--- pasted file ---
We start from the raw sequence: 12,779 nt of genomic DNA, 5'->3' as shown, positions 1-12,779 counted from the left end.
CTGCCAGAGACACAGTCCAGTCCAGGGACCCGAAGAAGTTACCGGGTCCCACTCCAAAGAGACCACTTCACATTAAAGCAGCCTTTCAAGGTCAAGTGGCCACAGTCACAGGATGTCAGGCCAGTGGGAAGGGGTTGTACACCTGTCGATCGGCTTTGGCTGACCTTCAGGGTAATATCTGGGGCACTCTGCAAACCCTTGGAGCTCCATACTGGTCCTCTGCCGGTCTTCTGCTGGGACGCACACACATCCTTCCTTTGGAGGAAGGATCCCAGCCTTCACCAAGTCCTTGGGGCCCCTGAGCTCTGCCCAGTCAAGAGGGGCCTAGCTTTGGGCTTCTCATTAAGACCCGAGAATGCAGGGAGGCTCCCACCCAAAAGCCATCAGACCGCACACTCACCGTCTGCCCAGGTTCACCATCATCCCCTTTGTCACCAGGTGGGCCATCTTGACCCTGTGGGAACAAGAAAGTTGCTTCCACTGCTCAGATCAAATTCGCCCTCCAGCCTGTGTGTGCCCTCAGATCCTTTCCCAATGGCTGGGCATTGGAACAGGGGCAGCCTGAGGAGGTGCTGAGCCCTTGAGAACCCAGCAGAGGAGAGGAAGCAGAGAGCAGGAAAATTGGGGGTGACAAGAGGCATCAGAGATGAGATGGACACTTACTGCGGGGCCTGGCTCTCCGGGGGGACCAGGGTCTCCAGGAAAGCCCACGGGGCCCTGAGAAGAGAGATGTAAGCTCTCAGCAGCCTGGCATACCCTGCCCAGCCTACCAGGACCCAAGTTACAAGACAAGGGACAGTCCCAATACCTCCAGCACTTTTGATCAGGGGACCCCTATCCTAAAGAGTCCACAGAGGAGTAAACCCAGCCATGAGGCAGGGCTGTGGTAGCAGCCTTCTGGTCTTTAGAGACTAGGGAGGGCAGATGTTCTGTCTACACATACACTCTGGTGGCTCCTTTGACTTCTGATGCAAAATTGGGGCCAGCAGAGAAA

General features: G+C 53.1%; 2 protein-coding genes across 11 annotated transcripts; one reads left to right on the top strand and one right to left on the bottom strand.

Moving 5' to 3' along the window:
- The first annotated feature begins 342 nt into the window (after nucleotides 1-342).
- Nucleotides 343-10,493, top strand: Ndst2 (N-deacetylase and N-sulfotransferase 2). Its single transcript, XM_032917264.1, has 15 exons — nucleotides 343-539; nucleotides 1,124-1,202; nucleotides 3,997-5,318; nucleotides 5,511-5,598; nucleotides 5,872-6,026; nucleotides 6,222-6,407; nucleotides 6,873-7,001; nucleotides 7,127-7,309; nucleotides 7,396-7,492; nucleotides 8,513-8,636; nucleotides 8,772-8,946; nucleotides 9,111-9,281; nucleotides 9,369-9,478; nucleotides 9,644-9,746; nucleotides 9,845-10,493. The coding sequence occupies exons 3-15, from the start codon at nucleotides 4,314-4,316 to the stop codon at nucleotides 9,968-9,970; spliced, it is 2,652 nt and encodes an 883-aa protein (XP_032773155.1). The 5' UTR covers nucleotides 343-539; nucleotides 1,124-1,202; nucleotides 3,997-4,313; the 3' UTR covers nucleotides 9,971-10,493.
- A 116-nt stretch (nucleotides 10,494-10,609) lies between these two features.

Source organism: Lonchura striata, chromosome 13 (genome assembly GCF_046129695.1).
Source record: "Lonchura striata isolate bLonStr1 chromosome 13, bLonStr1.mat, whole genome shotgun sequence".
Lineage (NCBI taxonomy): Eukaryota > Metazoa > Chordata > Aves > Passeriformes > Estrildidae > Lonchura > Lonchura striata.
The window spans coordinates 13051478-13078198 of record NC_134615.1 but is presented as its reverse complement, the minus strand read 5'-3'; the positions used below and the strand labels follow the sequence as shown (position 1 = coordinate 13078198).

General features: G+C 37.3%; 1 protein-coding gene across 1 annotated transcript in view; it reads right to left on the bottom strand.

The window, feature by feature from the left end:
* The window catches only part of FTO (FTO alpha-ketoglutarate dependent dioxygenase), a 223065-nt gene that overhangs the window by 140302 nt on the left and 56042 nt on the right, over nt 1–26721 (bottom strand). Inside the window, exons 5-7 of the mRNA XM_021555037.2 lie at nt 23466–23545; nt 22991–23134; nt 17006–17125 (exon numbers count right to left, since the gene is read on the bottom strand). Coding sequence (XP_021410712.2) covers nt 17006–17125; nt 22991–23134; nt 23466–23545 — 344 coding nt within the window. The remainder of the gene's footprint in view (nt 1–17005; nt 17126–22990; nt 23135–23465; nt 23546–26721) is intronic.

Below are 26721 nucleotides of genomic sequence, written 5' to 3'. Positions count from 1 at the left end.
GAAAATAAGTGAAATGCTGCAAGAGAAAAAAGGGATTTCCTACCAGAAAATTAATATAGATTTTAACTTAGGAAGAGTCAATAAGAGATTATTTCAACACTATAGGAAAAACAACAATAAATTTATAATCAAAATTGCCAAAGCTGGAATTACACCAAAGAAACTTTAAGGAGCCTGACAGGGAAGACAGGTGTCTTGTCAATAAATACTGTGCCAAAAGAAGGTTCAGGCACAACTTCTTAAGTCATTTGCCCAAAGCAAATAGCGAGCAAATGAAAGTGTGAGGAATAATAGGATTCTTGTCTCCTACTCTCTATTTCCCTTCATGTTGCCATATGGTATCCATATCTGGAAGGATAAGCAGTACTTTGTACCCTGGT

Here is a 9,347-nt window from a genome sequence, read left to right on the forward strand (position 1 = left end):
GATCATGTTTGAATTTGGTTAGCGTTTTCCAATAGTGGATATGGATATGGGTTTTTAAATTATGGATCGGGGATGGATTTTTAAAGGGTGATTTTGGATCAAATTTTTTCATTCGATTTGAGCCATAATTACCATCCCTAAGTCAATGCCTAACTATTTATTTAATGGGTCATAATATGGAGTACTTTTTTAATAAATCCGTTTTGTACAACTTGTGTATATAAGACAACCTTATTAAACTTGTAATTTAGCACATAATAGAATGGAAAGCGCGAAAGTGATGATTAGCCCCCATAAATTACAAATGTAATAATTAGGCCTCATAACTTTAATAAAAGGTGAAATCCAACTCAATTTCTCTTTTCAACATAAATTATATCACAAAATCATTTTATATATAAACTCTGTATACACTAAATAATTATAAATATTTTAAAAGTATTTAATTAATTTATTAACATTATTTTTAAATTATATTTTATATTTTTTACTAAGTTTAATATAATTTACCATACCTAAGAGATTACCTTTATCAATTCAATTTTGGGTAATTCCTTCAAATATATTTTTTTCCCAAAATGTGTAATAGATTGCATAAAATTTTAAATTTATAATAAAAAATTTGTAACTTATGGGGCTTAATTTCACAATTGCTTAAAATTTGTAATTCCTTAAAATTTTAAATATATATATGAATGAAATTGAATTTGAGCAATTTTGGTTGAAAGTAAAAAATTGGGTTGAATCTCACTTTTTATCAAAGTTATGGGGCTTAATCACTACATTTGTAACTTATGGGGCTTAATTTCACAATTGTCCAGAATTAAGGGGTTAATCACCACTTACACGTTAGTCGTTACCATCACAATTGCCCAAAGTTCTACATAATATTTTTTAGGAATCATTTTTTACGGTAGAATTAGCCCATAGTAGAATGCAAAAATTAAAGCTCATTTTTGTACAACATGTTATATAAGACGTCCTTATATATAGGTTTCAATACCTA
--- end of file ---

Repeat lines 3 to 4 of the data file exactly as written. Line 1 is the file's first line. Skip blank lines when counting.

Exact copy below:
General features: G+C 53.1%; 2 protein-coding genes across 11 annotated transcripts; one reads left to right on the top strand and one right to left on the bottom strand.

Moving 5' to 3' along the window: